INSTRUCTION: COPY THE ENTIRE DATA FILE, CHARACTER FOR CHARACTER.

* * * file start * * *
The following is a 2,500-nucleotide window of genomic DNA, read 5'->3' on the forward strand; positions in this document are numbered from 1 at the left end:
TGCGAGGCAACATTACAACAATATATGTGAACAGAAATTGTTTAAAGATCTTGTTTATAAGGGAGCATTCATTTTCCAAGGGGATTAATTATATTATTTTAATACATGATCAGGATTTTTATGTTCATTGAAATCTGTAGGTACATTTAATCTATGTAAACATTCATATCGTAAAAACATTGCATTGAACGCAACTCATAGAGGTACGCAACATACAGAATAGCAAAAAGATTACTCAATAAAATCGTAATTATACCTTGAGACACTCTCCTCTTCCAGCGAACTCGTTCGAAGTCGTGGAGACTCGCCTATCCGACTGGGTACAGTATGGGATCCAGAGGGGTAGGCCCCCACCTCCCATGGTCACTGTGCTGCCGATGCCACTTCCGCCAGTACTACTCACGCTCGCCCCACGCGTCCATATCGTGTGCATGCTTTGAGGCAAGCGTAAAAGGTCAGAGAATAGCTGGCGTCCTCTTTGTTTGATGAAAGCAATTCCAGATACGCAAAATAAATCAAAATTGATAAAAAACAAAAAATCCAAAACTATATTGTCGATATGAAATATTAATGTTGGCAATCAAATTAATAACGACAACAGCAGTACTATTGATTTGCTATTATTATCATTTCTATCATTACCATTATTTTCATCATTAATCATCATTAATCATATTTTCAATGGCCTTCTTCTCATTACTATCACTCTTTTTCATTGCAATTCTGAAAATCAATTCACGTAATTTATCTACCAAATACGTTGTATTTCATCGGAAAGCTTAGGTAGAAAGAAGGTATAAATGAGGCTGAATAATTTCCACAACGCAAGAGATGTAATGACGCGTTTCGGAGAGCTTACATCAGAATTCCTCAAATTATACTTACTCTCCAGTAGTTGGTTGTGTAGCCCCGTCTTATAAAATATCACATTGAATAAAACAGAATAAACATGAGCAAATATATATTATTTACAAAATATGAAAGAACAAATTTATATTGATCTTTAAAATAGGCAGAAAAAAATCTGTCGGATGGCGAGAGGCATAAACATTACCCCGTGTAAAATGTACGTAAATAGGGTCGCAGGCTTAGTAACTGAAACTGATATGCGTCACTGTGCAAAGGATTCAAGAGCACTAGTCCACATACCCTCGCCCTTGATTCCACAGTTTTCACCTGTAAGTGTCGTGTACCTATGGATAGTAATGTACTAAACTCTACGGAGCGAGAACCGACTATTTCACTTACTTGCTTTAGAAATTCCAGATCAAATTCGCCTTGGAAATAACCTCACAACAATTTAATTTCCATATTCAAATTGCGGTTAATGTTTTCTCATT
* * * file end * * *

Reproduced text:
The following is a 2,500-nucleotide window of genomic DNA, read 5'->3' on the forward strand; positions in this document are numbered from 1 at the left end:
TGCGAGGCAACATTACAACAATATATGTGAACAGAAATTGTTTAAAGATCTTGTTTATAAGGGAGCATTCATTTTCCAAGGGGATTAATTATATTATTTTAATACATGATCAGGATTTTTATGTTCATTGAAATCTGTAGGTACATTTAATCTATGTAAACATTCATATCGTAAAAACATTGCATTGAACGCAACTCATAGAGGTACGCAACATACAGAATAGCAAAAAGATTACTCAATAAAATCGTAATTATACCTTGAGACACTCTCCTCTTCCAGCGAACTCGTTCGAAGTCGTGGAGACTCGCCTATCCGACTGGGTACAGTATGGGATCCAGAGGGGTAGGCCCCCACCTCCCATGGTCACTGTGCTGCCGATGCCACTTCCGCCAGTACTACTCACGCTCGCCCCACGCGTCCATATCGTGTGCATGCTTTGAGGCAAGCGTAAAAGGTCAGAGAATAGCTGGCGTCCTCTTTGTTTGATGAAAGCAATTCCAGATACGCAAAATAAATCAAAATTGATAAAAAACAAAAAATCCAAAACTATATTGTCGATATGAAATATTAATGTTGGCAATCAAATTAATAACGACAACAGCAGTACTATTGATTTGCTATTATTATCATTTCTATCATTACCATTATTTTCATCATTAATCATCATTAATCATATTTTCAATGGCCTTCTTCTCATTACTATCACTCTTTTTCATTGCAATTCTGAAAATCAATTCACGTAATTTATCTACCAAATACGTTGTATTTCATCGGAAAGCTTAGGTAGAAAGAAGGTATAAATGAGGCTGAATAATTTCCACAACGCAAGAGATGTAATGACGCGTTTCGGAGAGCTTACATCAGAATTCCTCAAATTATACTTACTCTCCAGTAGTTGGTTGTGTAGCCCCGTCTTATAAAATATCACATTGAATAAAACAGAATAAACATGAGCAAATATATATTATTTACAAAATATGAAAGAACAAATTTATATTGATCTTTAAAATAGGCAGAAAAAAATCTGTCGGATGGCGAGAGGCATAAACATTACCCCGTGTAAAATGTACGTAAATAGGGTCGCAGGCTTAGTAACTGAAACTGATATGCGTCACTGTGCAAAGGATTCAAGAGCACTAGTCCACATACCCTCGCCCTTGATTCCACAGTTTTCACCTGTAAGTGTCGTGTACCTATGGATAGTAATGTACTAAACTCTACGGAGCGAGAACCGACTATTTCACTTACTTGCTTTAGAAATTCCAGATCAAATTCGCCTTGGAAATAACCTCACAACAATTTAATTTCCATATTCAAATTGCGGTTAATGTTTTCTCATT